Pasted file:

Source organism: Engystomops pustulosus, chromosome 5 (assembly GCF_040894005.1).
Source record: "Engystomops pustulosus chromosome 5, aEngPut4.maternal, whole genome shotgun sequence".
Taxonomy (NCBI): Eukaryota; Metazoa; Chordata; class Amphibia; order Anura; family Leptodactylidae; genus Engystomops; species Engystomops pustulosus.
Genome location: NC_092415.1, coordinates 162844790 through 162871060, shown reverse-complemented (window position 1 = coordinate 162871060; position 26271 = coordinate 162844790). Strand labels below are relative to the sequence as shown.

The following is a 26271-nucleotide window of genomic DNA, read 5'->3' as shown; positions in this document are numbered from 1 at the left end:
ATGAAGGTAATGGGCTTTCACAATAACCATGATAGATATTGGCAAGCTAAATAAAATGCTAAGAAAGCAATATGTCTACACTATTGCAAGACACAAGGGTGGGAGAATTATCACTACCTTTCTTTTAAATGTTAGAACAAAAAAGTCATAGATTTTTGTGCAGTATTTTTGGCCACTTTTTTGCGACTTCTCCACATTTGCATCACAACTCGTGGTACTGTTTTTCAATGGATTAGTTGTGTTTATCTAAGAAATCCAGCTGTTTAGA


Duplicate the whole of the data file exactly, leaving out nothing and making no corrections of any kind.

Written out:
Source organism: Engystomops pustulosus, chromosome 5 (assembly GCF_040894005.1).
Source record: "Engystomops pustulosus chromosome 5, aEngPut4.maternal, whole genome shotgun sequence".
Taxonomy (NCBI): Eukaryota; Metazoa; Chordata; class Amphibia; order Anura; family Leptodactylidae; genus Engystomops; species Engystomops pustulosus.
Genome location: NC_092415.1, coordinates 162844790 through 162871060, shown reverse-complemented (window position 1 = coordinate 162871060; position 26271 = coordinate 162844790). Strand labels below are relative to the sequence as shown.

The following is a 26271-nucleotide window of genomic DNA, read 5'->3' as shown; positions in this document are numbered from 1 at the left end:
ATGAAGGTAATGGGCTTTCACAATAACCATGATAGATATTGGCAAGCTAAATAAAATGCTAAGAAAGCAATATGTCTACACTATTGCAAGACACAAGGGTGGGAGAATTATCACTACCTTTCTTTTAAATGTTAGAACAAAAAAGTCATAGATTTTTGTGCAGTATTTTTGGCCACTTTTTTGCGACTTCTCCACATTTGCATCACAACTCGTGGTACTGTTTTTCAATGGATTAGTTGTGTTTATCTAAGAAATCCAGCTGTTTAGA